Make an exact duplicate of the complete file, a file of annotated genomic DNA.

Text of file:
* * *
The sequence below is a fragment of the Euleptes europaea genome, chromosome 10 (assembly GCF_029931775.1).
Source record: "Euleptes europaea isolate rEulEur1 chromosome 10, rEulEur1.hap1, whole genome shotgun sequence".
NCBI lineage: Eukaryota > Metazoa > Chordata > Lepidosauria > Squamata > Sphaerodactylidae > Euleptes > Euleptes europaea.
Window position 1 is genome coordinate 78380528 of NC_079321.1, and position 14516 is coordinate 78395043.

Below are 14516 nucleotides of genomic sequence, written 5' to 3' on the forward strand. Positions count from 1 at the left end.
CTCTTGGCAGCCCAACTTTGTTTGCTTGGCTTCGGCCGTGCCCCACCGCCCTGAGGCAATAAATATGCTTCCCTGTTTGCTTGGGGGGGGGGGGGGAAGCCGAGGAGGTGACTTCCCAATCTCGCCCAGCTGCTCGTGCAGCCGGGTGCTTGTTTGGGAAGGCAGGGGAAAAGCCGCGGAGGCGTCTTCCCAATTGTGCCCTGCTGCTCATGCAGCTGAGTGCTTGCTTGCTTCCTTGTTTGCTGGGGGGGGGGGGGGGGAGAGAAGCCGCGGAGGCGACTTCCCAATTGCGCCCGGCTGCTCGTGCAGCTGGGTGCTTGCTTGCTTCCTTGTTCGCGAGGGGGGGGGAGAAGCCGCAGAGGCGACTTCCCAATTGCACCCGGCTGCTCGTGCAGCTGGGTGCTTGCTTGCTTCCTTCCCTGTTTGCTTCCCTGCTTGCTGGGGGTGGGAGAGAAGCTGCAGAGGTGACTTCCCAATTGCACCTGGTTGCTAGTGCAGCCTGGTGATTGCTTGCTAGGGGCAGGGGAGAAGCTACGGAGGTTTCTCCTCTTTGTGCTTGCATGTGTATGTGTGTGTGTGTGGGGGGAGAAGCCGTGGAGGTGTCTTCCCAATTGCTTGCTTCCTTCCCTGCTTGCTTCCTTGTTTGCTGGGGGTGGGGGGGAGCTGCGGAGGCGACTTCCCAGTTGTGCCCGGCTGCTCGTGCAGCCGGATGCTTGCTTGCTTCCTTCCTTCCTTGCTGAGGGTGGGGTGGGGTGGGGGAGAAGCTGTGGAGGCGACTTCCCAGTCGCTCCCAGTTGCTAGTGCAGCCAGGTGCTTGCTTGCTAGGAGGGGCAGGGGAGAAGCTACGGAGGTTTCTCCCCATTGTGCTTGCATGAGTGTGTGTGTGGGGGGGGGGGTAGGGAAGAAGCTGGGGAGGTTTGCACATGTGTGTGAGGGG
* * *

The sequence below is a fragment of the Euleptes europaea genome, chromosome 10 (assembly GCF_029931775.1).
Source record: "Euleptes europaea isolate rEulEur1 chromosome 10, rEulEur1.hap1, whole genome shotgun sequence".
NCBI lineage: Eukaryota > Metazoa > Chordata > Lepidosauria > Squamata > Sphaerodactylidae > Euleptes > Euleptes europaea.
Window position 1 is genome coordinate 78380528 of NC_079321.1, and position 14516 is coordinate 78395043.

Below are 14516 nucleotides of genomic sequence, written 5' to 3' on the forward strand. Positions count from 1 at the left end.
CTCTTGGCAGCCCAACTTTGTTTGCTTGGCTTCGGCCGTGCCCCACCGCCCTGAGGCAATAAATATGCTTCCCTGTTTGCTTGGGGGGGGGGGGGGAAGCCGAGGAGGTGACTTCCCAATCTCGCCCAGCTGCTCGTGCAGCCGGGTGCTTGTTTGGGAAGGCAGGGGAAAAGCCGCGGAGGCGTCTTCCCAATTGTGCCCTGCTGCTCATGCAGCTGAGTGCTTGCTTGCTTCCTTGTTTGCTGGGGGGGGGGGGGGGGAGAGAAGCCGCGGAGGCGACTTCCCAATTGCGCCCGGCTGCTCGTGCAGCTGGGTGCTTGCTTGCTTCCTTGTTCGCGAGGGGGGGGGAGAAGCCGCAGAGGCGACTTCCCAATTGCACCCGGCTGCTCGTGCAGCTGGGTGCTTGCTTGCTTCCTTCCCTGTTTGCTTCCCTGCTTGCTGGGGGTGGGAGAGAAGCTGCAGAGGTGACTTCCCAATTGCACCTGGTTGCTAGTGCAGCCTGGTGATTGCTTGCTAGGGGCAGGGGAGAAGCTACGGAGGTTTCTCCTCTTTGTGCTTGCATGTGTATGTGTGTGTGTGTGGGGGGAGAAGCCGTGGAGGTGTCTTCCCAATTGCTTGCTTCCTTCCCTGCTTGCTTCCTTGTTTGCTGGGGGTGGGGGGGAGCTGCGGAGGCGACTTCCCAGTTGTGCCCGGCTGCTCGTGCAGCCGGATGCTTGCTTGCTTCCTTCCTTCCTTGCTGAGGGTGGGGTGGGGTGGGGGAGAAGCTGTGGAGGCGACTTCCCAGTCGCTCCCAGTTGCTAGTGCAGCCAGGTGCTTGCTTGCTAGGAGGGGCAGGGGAGAAGCTACGGAGGTTTCTCCCCATTGTGCTTGCATGAGTGTGTGTGTGGGGGGGGGGGTAGGGAAGAAGCTGGGGAGGTTTGCACATGTGTGTGAGGGG